21 Aug 2020
As we mark the 10-year anniversary of the inaugural Youth Olympic Games (YOG), South African swimmer Chad le Clos reflects on the role the YOG played in his development, as his five-medal haul at Singapore 2010 helped lead him to the top of the Olympic podium just two years later in London…
Can you believe it has been 10 years since the YOG Singapore 2010?
“It’s crazy. I actually can't believe it. That was a huge year for me because I wasn't even a national champion in April 2010. I won my first national title on my 18th birthday on 12 April, then I went on to win at the Youth Olympic Games, I went on to win two Commonwealth Games senior gold medals, and a short course world title. It was a weird time – going into 2011, I’d won more international medals than I had national medals. So 2010 was such a huge breakthrough for me, and the Youth Olympic Games played a huge role.”
“It's just such a great event. I talk about it often – when I do events around the world and I look back on that time – and I think it really helped catapult me into the small spotlight, if I could say that. But also, it just gave me experience on how it is living in an Athletes’ Village, how it is getting drug tested every day, being in the media, waking up, going to the pool two hours early, doing the whole razzmatazz. It was a really instrumental year for me, all around. A huge year; a golden year for me really. So now, 10 years later, it's crazy to think about.”
Back then, if you’d been told what you would go on to achieve in the 10 years since Singapore, what would you have said?
“I would have signed on the dotted line. Even half of what I've achieved, I would have signed up for that. Honestly speaking, I'm very grateful for the opportunities I've had in the sport, and the platforms that I've been on. The medals, especially the gold medals that I've won, I'm truly humbled by it all. During this lockdown [due to COVID-19], you reminisce because you have time to think. I was just thinking about those races – those victories, those hard-fought battles – and all those sacrifices that I've had in between to get me to this point. I'm really grateful for that, honestly, I really am. And I really hope that I can have success again at the Olympic Games.”
What are some of your favourite memories from Singapore?
“I made a lot of friends. I remember some of the guys from America. I met some of the Russians. Those are the guys I've been competing against since then, and we became good friends in the end. There were a lot of cultural activities we could do, which was really cool. It gave the event a different filter; it was serious, but still quite chill. We were serious when we got to the pool, but it was just super cool being around the Village, and just being a part of all that. It was really, really awesome. Getting the chance to watch other sports was also one of the biggest things for me. Being a part of a full team, not just swimming, was really interesting to me, because I had never done that before, being around other athletes.”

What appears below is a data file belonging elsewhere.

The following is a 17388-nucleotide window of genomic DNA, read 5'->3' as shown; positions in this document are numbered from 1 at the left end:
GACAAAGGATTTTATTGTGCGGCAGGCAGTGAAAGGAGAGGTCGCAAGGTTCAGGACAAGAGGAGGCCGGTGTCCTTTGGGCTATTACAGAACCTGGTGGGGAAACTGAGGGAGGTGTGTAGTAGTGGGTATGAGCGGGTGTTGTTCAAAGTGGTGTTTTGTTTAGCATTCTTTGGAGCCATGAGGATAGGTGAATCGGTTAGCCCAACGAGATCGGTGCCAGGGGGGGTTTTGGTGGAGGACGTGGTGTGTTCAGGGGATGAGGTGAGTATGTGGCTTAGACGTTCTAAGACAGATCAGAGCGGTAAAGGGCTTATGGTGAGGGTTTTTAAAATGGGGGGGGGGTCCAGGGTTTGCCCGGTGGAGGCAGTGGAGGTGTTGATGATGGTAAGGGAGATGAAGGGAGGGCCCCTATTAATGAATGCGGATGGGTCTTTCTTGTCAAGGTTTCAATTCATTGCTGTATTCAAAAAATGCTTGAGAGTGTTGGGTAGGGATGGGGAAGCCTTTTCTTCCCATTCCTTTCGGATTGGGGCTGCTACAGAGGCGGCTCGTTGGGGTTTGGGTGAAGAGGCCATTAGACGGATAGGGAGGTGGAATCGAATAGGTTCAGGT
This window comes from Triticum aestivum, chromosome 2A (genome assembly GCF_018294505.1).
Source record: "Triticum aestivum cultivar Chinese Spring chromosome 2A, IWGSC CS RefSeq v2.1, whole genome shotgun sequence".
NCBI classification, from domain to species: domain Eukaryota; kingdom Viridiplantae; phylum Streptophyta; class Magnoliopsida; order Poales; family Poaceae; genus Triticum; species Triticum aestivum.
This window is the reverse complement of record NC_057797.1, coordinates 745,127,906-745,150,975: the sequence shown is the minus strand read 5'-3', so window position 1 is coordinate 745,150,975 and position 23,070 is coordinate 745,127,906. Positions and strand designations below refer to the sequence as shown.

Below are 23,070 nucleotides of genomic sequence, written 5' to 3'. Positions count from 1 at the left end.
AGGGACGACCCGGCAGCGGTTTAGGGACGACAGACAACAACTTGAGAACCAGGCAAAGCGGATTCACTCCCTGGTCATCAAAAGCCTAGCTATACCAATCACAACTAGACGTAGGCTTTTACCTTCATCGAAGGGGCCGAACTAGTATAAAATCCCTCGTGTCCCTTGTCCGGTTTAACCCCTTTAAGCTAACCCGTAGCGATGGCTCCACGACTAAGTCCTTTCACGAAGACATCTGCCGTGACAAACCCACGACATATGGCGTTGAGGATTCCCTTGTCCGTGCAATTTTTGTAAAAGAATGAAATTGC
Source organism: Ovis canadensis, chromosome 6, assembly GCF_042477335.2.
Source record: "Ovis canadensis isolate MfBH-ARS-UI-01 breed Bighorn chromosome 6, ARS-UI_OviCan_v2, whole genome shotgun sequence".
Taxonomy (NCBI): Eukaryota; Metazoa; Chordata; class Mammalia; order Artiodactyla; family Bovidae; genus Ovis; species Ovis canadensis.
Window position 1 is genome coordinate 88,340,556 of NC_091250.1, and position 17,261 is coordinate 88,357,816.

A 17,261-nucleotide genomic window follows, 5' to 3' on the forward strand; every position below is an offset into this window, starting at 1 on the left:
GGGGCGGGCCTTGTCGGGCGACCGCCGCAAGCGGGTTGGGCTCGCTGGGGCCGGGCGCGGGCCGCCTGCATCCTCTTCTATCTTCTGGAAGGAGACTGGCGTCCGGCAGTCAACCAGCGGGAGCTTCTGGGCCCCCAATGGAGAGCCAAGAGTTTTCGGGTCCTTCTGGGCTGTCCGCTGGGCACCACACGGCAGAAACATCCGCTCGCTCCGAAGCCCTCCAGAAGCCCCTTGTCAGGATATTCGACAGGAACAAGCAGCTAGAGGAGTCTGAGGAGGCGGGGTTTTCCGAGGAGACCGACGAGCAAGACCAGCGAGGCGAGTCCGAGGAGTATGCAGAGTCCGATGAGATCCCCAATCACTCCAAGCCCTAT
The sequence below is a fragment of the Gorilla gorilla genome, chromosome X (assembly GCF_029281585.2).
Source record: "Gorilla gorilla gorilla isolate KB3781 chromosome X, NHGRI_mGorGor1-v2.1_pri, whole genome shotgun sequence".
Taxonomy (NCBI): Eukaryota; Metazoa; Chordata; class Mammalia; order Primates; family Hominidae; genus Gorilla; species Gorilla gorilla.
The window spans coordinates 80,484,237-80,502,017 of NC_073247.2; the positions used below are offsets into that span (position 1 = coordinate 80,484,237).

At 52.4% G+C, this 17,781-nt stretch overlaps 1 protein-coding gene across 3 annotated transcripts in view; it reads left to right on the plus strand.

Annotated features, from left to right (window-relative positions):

What were you able to learn from your time at the YOG?
“I learned a lot of lessons just from being in that Games environment and handling pressure; I think that was one of the biggest things I learned. We were expected to win medals, and we did. There was a lot of pressure on us there, and I was in the first race of the Games – it was the 400m freestyle, which I got silver in.”
“Everyone deals with stressful environments in a different way. You learn a lot about yourself with that. I feel like it was definitely a stressful week for me. I was nervous when I was racing there. I knew what I wanted to do, what I wanted to achieve, but it's still hard, when you go in there with pressure you put on yourself.”
Do you think your experiences in Singapore benefited you in your career since then?
“Absolutely. I can't really pinpoint one moment, and I don’t want to use clichés, but I think my career was a bit of destiny. It's the start of a life for me in some respects, not to sound all soppy or whatever, but it was something I wanted to do. I wanted to be who I am today. That's something I always envisioned as a young kid. Olympic champion was always something that I thought about. It's what I thought about every day, even when I was in the shower. Some people sing songs, I think about the Olympic Games. Even at school – I remember a teacher told me once, "You're not going to make anything through swimming, so you need to study." I smile a bit, and I probably should have studied a bit harder, but that was all I thought about.
“And so, all the things that have happened have all, I believe, happened for a reason for me. It's brought me to where I am now. My mind is complete in what I want to do and what I want to achieve. I'm a different person to who I was four years ago in Rio. And eight years ago, in London. I'm more similar to the boy in London than I was in Rio, but I'm excited. I relish the challenge. I look forward to training. I look forward to the competitive side of things like I always do. It's a lot of fun, it's a lot of hard work. It's been worth it in the end, looking back on it.”